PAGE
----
Last week it was reported that Boris bike access charges will double from January 2013. There is some further useful comment on the folly of this decision on the Two Wheels Good blog.
I was contacted by the Evening Standard to get my view on funding and charges for the bikes. My suspicion is that when the edict came from City Hall to install the scheme across London they believed that the funding secured from Barclays plus the charges would cover the costs to finance the scheme. Now that this has not been the case, charges are rising to cover losses.
Some might argue that Boris should renegotiate a better deal with Barclays. I think it might be too late for that now, and actually it somewhat misses the point. Why should a major transport initiative be relyng on private sponsorship to make it viable? Exactly the same point can be made incidentally, for the Emirates Airline.
If TfL and the mayor are serious about introducing bikes across London to enable as many Londoners as possible to use them to get about cheaply, then they need to be properly financed from a central transport budget. Let's be clear - Boris bikes cost peanuts compared to Crossrail, or the reconstruction of London Bridge Station, or a new Northern Line to Battersea. Their initially low cost made them instruments of potential social transformation. But at £2 a go, why not take a bus, it'll be cheaper, or a tube, hardly more expensive. When the borough of Tower Hamlets, one of London's most deprived, agreed to put funds towards the bikes, did they realise a year later prices would be rising to rob local users of the cheap transport they had been promised?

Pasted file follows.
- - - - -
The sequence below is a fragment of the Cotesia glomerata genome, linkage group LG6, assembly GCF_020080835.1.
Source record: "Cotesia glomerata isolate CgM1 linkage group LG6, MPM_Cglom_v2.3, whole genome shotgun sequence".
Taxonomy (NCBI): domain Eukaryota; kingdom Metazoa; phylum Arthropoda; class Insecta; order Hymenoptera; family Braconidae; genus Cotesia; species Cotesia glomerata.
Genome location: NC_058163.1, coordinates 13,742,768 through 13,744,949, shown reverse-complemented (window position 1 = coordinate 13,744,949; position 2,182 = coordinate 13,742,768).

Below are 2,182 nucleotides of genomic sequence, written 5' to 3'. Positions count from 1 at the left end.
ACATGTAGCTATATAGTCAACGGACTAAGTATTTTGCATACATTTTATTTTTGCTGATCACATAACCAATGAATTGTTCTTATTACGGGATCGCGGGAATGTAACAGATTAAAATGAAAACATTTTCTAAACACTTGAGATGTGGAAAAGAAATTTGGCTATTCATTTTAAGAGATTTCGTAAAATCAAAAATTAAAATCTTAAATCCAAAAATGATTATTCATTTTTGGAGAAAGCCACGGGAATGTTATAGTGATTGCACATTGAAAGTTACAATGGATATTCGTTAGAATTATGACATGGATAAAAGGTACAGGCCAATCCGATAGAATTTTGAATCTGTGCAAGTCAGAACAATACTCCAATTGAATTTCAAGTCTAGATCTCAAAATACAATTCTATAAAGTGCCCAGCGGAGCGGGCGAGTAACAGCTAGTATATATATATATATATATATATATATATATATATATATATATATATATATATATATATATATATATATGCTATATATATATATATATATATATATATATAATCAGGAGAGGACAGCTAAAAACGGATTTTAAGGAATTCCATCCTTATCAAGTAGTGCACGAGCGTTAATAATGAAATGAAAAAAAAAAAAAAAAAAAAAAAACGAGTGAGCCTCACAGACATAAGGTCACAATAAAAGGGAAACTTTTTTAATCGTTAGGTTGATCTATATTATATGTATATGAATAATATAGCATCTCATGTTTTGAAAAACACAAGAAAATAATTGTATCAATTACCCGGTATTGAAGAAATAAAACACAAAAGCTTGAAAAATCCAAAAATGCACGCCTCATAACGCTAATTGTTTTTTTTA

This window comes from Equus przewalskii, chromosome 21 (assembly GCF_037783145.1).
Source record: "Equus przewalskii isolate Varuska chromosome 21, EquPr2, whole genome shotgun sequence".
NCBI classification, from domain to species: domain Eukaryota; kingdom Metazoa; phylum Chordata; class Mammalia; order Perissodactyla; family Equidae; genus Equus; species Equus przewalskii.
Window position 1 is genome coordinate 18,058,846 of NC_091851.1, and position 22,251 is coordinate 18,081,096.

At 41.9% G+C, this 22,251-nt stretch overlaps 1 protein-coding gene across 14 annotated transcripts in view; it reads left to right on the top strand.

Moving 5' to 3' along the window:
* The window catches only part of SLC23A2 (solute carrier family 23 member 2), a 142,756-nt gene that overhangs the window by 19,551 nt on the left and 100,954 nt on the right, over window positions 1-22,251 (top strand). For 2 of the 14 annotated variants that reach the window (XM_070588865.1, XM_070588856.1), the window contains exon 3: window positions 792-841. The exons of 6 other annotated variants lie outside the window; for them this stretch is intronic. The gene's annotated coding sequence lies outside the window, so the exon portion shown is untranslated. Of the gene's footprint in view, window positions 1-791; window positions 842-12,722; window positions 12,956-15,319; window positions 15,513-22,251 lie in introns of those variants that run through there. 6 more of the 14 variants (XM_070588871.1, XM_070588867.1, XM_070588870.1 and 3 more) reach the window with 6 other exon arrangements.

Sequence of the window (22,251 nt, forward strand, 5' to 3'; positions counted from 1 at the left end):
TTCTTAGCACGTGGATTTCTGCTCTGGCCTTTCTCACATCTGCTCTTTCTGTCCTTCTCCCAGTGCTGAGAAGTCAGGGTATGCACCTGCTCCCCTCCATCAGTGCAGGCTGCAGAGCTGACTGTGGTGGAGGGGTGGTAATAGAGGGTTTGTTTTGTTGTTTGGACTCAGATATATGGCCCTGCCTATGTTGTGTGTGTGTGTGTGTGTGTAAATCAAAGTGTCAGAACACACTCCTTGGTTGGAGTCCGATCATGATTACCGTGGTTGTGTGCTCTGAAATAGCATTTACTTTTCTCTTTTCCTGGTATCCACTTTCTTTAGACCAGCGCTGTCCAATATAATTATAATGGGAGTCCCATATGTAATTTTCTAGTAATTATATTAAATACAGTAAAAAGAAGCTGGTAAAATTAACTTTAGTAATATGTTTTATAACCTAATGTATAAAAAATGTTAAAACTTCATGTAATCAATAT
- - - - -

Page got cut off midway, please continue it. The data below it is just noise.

If Boris biking is to have a future it should be funded centrally from a London-wide transport budget, not by dubious deals with commercial sponsors. Fare increases should be kept in line with other modes of transport, and the scheme affordable to less affluent Londoners. If not, I fear our love affair with the Boris bike might be over.